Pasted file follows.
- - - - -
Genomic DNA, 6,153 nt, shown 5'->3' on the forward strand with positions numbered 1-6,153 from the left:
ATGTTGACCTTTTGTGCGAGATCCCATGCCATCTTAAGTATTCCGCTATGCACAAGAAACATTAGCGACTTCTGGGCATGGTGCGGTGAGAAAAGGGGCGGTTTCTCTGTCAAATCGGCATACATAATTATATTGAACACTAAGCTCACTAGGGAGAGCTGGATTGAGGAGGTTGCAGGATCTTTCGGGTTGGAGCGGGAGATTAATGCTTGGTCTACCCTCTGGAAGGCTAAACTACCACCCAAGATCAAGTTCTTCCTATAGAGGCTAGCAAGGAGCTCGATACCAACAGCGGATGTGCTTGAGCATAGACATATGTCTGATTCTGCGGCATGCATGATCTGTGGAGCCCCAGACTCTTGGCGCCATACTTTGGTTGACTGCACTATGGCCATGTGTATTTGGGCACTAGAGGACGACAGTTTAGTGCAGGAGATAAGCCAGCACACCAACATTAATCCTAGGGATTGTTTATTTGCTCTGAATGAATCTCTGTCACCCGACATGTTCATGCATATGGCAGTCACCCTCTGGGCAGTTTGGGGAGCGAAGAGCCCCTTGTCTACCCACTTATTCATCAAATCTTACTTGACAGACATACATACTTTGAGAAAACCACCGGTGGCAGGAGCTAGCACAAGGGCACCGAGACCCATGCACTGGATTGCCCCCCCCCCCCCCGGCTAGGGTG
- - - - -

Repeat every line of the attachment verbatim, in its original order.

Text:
Genomic DNA, 6,153 nt, shown 5'->3' on the forward strand with positions numbered 1-6,153 from the left:
ATGTTGACCTTTTGTGCGAGATCCCATGCCATCTTAAGTATTCCGCTATGCACAAGAAACATTAGCGACTTCTGGGCATGGTGCGGTGAGAAAAGGGGCGGTTTCTCTGTCAAATCGGCATACATAATTATATTGAACACTAAGCTCACTAGGGAGAGCTGGATTGAGGAGGTTGCAGGATCTTTCGGGTTGGAGCGGGAGATTAATGCTTGGTCTACCCTCTGGAAGGCTAAACTACCACCCAAGATCAAGTTCTTCCTATAGAGGCTAGCAAGGAGCTCGATACCAACAGCGGATGTGCTTGAGCATAGACATATGTCTGATTCTGCGGCATGCATGATCTGTGGAGCCCCAGACTCTTGGCGCCATACTTTGGTTGACTGCACTATGGCCATGTGTATTTGGGCACTAGAGGACGACAGTTTAGTGCAGGAGATAAGCCAGCACACCAACATTAATCCTAGGGATTGTTTATTTGCTCTGAATGAATCTCTGTCACCCGACATGTTCATGCATATGGCAGTCACCCTCTGGGCAGTTTGGGGAGCGAAGAGCCCCTTGTCTACCCACTTATTCATCAAATCTTACTTGACAGACATACATACTTTGAGAAAACCACCGGTGGCAGGAGCTAGCACAAGGGCACCGAGACCCATGCACTGGATTGCCCCCCCCCCCCCCGGCTAGGGTG